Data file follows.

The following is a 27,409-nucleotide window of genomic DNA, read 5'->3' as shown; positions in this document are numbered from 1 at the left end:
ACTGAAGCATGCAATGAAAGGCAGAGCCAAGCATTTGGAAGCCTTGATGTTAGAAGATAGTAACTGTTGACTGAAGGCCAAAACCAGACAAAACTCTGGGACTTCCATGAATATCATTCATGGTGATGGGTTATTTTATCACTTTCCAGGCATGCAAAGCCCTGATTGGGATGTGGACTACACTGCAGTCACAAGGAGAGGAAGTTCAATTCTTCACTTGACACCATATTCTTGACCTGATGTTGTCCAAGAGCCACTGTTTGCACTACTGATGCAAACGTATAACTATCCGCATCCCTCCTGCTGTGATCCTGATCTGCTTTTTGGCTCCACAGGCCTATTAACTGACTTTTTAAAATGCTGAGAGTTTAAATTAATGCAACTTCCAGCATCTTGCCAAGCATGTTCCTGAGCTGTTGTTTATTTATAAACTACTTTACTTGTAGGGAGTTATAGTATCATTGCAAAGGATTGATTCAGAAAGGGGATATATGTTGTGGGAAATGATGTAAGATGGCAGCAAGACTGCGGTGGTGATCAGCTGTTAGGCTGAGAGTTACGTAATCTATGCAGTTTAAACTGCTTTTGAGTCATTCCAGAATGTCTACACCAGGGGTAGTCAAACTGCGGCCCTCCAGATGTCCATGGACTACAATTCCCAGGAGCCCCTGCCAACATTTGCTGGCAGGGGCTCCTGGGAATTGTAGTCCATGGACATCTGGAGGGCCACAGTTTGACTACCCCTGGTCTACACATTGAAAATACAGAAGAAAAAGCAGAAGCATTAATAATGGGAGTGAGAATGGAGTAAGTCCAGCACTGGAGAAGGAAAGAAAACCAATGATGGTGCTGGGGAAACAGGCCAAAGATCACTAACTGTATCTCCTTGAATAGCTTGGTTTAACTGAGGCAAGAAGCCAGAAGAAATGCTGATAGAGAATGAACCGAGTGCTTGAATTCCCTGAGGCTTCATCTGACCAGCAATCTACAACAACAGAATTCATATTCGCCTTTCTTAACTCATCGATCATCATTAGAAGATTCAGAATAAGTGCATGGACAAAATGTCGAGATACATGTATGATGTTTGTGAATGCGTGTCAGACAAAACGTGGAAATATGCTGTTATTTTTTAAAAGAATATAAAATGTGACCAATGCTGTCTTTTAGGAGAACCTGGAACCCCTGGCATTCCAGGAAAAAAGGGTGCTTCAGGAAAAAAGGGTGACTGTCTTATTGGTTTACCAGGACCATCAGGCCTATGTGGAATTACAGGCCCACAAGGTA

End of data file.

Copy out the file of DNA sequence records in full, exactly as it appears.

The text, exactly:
The following is a 27,409-nucleotide window of genomic DNA, read 5'->3' as shown; positions in this document are numbered from 1 at the left end:
ACTGAAGCATGCAATGAAAGGCAGAGCCAAGCATTTGGAAGCCTTGATGTTAGAAGATAGTAACTGTTGACTGAAGGCCAAAACCAGACAAAACTCTGGGACTTCCATGAATATCATTCATGGTGATGGGTTATTTTATCACTTTCCAGGCATGCAAAGCCCTGATTGGGATGTGGACTACACTGCAGTCACAAGGAGAGGAAGTTCAATTCTTCACTTGACACCATATTCTTGACCTGATGTTGTCCAAGAGCCACTGTTTGCACTACTGATGCAAACGTATAACTATCCGCATCCCTCCTGCTGTGATCCTGATCTGCTTTTTGGCTCCACAGGCCTATTAACTGACTTTTTAAAATGCTGAGAGTTTAAATTAATGCAACTTCCAGCATCTTGCCAAGCATGTTCCTGAGCTGTTGTTTATTTATAAACTACTTTACTTGTAGGGAGTTATAGTATCATTGCAAAGGATTGATTCAGAAAGGGGATATATGTTGTGGGAAATGATGTAAGATGGCAGCAAGACTGCGGTGGTGATCAGCTGTTAGGCTGAGAGTTACGTAATCTATGCAGTTTAAACTGCTTTTGAGTCATTCCAGAATGTCTACACCAGGGGTAGTCAAACTGCGGCCCTCCAGATGTCCATGGACTACAATTCCCAGGAGCCCCTGCCAACATTTGCTGGCAGGGGCTCCTGGGAATTGTAGTCCATGGACATCTGGAGGGCCACAGTTTGACTACCCCTGGTCTACACATTGAAAATACAGAAGAAAAAGCAGAAGCATTAATAATGGGAGTGAGAATGGAGTAAGTCCAGCACTGGAGAAGGAAAGAAAACCAATGATGGTGCTGGGGAAACAGGCCAAAGATCACTAACTGTATCTCCTTGAATAGCTTGGTTTAACTGAGGCAAGAAGCCAGAAGAAATGCTGATAGAGAATGAACCGAGTGCTTGAATTCCCTGAGGCTTCATCTGACCAGCAATCTACAACAACAGAATTCATATTCGCCTTTCTTAACTCATCGATCATCATTAGAAGATTCAGAATAAGTGCATGGACAAAATGTCGAGATACATGTATGATGTTTGTGAATGCGTGTCAGACAAAACGTGGAAATATGCTGTTATTTTTTAAAAGAATATAAAATGTGACCAATGCTGTCTTTTAGGAGAACCTGGAACCCCTGGCATTCCAGGAAAAAAGGGTGCTTCAGGAAAAAAGGGTGACTGTCTTATTGGTTTACCAGGACCATCAGGCCTATGTGGAATTACAGGCCCACAAGGTA